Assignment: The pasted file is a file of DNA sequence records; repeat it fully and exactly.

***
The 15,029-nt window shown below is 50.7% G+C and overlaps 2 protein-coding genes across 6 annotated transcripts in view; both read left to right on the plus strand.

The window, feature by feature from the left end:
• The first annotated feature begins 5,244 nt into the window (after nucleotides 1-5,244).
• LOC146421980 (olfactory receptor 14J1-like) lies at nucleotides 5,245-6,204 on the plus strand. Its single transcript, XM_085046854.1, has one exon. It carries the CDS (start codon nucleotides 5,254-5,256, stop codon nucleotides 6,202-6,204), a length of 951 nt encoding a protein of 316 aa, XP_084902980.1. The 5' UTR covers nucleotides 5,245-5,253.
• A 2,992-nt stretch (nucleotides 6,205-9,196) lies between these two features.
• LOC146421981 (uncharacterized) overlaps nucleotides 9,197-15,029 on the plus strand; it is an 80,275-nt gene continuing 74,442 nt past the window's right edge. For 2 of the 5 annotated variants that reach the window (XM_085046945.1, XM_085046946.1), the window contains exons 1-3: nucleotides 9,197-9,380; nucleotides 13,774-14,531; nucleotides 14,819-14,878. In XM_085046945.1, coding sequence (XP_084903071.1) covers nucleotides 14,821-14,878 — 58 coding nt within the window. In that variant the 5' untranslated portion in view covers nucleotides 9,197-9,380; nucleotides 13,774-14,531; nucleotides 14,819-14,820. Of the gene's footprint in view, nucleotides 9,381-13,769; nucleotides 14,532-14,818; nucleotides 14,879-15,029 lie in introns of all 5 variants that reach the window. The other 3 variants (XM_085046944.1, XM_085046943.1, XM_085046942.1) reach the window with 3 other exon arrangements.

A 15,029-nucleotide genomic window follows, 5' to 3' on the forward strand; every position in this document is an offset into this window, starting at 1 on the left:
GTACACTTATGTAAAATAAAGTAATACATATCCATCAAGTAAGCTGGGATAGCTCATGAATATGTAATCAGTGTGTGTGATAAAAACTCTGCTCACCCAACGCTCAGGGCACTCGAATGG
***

The 15,029-nt window shown below is 50.7% G+C and overlaps 2 protein-coding genes across 6 annotated transcripts in view; both read left to right on the plus strand.

The window, feature by feature from the left end:
• The first annotated feature begins 5,244 nt into the window (after nucleotides 1-5,244).
• LOC146421980 (olfactory receptor 14J1-like) lies at nucleotides 5,245-6,204 on the plus strand. Its single transcript, XM_085046854.1, has one exon. It carries the CDS (start codon nucleotides 5,254-5,256, stop codon nucleotides 6,202-6,204), a length of 951 nt encoding a protein of 316 aa, XP_084902980.1. The 5' UTR covers nucleotides 5,245-5,253.
• A 2,992-nt stretch (nucleotides 6,205-9,196) lies between these two features.
• LOC146421981 (uncharacterized) overlaps nucleotides 9,197-15,029 on the plus strand; it is an 80,275-nt gene continuing 74,442 nt past the window's right edge. For 2 of the 5 annotated variants that reach the window (XM_085046945.1, XM_085046946.1), the window contains exons 1-3: nucleotides 9,197-9,380; nucleotides 13,774-14,531; nucleotides 14,819-14,878. In XM_085046945.1, coding sequence (XP_084903071.1) covers nucleotides 14,821-14,878 — 58 coding nt within the window. In that variant the 5' untranslated portion in view covers nucleotides 9,197-9,380; nucleotides 13,774-14,531; nucleotides 14,819-14,820. Of the gene's footprint in view, nucleotides 9,381-13,769; nucleotides 14,532-14,818; nucleotides 14,879-15,029 lie in introns of all 5 variants that reach the window. The other 3 variants (XM_085046944.1, XM_085046943.1, XM_085046942.1) reach the window with 3 other exon arrangements.

A 15,029-nucleotide genomic window follows, 5' to 3' on the forward strand; every position in this document is an offset into this window, starting at 1 on the left:
GTACACTTATGTAAAATAAAGTAATACATATCCATCAAGTAAGCTGGGATAGCTCATGAATATGTAATCAGTGTGTGTGATAAAAACTCTGCTCACCCAACGCTCAGGGCACTCGAATGG